A Boy Scout program aimed at exposing young people to law enforcement is once again at the center of sex abuse allegations.
Pinellas detectives are investigating whether a former sheriff's dispatcher had inappropriate sexual contact with a 15-year-old boy in the agency's Explorer program.
A second investigation is looking into whether the same 15-year-old had sexual contact with a 17-year-old boy in the Explorer program. Under state law, a 15-year-old cannot consent to sex.
No one has been arrested in either case.
The Explorer program allows boys and girls of ages 14 to 21 to train alongside deputies in various units, from forensics to the SWAT team.
Sheriff's spokesman Mac McMullen released few details about the allegations, which concern events that occurred two to three years ago.
"The investigation is still open," McMullen said. "Interviews are being conducted, and detectives are working with the state attorney for a resolution."
The identities of the two teenagers and the former dispatcher, also a male, were not released because the case is still under investigation.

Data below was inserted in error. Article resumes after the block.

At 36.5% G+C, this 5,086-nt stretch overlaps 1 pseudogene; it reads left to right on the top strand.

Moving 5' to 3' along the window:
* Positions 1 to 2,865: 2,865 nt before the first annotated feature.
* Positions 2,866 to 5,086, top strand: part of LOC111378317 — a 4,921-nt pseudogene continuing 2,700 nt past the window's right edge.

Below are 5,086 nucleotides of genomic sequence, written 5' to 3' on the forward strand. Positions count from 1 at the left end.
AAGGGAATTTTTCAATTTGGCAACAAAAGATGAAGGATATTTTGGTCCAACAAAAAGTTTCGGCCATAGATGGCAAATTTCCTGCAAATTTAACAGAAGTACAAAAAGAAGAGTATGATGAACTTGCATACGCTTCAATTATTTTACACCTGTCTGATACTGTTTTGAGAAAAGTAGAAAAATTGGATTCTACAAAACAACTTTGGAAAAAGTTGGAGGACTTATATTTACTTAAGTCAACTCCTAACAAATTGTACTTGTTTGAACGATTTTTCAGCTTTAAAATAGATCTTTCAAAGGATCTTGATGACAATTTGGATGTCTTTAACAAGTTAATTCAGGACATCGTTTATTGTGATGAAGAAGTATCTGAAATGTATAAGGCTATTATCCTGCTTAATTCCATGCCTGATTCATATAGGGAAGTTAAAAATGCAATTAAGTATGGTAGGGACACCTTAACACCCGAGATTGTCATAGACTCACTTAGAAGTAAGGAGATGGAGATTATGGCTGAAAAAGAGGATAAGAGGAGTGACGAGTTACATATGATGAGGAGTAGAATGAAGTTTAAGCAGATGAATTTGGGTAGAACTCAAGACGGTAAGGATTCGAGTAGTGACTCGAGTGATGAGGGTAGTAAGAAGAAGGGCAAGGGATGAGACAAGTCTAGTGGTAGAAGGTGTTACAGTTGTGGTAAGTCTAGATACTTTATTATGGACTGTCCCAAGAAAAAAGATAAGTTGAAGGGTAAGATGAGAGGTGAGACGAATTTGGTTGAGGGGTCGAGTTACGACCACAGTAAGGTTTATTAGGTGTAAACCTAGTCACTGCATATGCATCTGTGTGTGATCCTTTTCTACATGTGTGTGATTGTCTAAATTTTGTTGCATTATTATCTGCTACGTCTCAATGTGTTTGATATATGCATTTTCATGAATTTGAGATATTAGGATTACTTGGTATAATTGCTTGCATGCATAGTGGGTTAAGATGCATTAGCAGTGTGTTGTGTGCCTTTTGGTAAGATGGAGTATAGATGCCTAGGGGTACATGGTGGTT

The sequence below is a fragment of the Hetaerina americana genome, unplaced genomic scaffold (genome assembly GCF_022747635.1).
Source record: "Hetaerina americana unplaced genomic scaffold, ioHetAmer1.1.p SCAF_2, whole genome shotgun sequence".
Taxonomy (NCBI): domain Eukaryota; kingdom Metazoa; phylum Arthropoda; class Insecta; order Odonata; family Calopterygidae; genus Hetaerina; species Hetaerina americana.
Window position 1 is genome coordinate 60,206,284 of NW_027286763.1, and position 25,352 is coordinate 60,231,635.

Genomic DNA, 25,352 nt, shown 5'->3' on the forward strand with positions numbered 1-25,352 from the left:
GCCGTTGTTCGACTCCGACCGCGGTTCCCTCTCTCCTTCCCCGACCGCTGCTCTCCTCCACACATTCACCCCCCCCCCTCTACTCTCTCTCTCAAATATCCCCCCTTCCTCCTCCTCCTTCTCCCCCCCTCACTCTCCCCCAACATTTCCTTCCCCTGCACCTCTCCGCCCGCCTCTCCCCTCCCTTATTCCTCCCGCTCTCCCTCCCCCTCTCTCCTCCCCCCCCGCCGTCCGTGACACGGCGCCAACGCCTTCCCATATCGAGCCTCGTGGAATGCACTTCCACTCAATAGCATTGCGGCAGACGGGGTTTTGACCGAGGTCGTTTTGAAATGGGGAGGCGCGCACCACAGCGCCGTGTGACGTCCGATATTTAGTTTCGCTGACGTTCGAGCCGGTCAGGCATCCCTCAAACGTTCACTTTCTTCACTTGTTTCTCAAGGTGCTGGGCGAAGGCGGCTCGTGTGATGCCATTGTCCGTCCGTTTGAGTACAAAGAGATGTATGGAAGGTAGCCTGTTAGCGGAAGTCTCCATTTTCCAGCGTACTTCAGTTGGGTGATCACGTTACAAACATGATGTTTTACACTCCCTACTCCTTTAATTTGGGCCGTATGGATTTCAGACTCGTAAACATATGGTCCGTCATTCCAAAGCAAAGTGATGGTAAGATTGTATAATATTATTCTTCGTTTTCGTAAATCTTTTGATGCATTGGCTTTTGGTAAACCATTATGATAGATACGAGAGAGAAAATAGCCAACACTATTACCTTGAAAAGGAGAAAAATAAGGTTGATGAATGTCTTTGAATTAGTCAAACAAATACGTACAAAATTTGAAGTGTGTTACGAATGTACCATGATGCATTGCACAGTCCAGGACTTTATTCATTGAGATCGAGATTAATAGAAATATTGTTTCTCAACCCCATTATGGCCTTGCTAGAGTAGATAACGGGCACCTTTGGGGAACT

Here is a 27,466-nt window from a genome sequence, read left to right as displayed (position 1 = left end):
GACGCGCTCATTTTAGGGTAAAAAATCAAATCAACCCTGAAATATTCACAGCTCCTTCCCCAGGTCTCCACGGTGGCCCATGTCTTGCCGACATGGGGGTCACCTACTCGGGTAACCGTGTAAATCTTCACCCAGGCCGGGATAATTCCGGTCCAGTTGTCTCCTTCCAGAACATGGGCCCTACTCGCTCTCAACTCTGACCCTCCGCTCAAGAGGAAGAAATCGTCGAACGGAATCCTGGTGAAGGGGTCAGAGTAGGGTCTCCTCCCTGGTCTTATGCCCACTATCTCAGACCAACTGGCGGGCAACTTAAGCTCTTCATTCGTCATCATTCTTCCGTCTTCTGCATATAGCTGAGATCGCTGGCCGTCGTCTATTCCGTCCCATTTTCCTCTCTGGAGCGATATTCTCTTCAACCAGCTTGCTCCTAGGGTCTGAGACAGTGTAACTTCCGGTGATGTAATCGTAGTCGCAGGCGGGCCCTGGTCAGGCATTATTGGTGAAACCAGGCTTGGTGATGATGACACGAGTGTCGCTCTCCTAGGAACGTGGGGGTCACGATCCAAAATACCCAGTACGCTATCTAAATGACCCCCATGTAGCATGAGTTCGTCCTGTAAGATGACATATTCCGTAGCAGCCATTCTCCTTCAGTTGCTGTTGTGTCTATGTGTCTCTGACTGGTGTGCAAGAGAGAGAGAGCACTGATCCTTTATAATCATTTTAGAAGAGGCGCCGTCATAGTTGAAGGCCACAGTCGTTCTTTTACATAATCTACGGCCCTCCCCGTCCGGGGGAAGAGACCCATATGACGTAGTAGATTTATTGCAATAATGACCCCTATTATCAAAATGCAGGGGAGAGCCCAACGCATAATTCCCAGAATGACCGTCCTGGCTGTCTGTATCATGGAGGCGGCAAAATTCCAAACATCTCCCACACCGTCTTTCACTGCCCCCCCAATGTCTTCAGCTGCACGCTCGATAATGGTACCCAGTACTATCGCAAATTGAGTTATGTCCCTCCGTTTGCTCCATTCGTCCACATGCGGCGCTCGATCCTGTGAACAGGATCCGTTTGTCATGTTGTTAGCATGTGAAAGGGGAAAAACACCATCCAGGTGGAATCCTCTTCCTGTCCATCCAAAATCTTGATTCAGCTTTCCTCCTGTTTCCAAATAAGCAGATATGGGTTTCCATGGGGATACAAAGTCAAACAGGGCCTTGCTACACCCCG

This is not the first controversy involving a local Explorers program.
In 2000, Largo police began an internal investigation into allegations and found that three officers had had sexual relationships with female Explorers and two officers knew or heard rumors about possible misconduct but failed to report what they heard to supervisors.
The allegations involving the sheriff's program surfaced on Tuesday as the agency released records concerning another employee, Deputy Jason O. Brown.
Brown, a 9-year veteran on patrol, received a 10-day suspension last week after an internal probe found he did not report that the dispatcher may have committed a crime. He had also failed to be forthcoming when detectives initially questioned him about the sex allegations, according to internal affairs investigators.
Brown could not be reached for comment Tuesday.
He told internal affairs detectives, however, that he suspected the dispatcher might be having a relationship with the boy but was unable to confirm it. The teen had answered Brown's questions with conflicting statements, and the dispatcher denied there was a relationship, Brown told detectives.
Brown also worried that his suspicions were based on his own jealousy; he had dated the dispatcher in the past.
He cited another reason for his not coming forward: He said he was hoping to be transferred to the agency's sexual predator and offender unit and thought the case might reflect poorly on him.
"Yes, I could have done more maybe and if I had to do it all over again, I would do it differently," he said.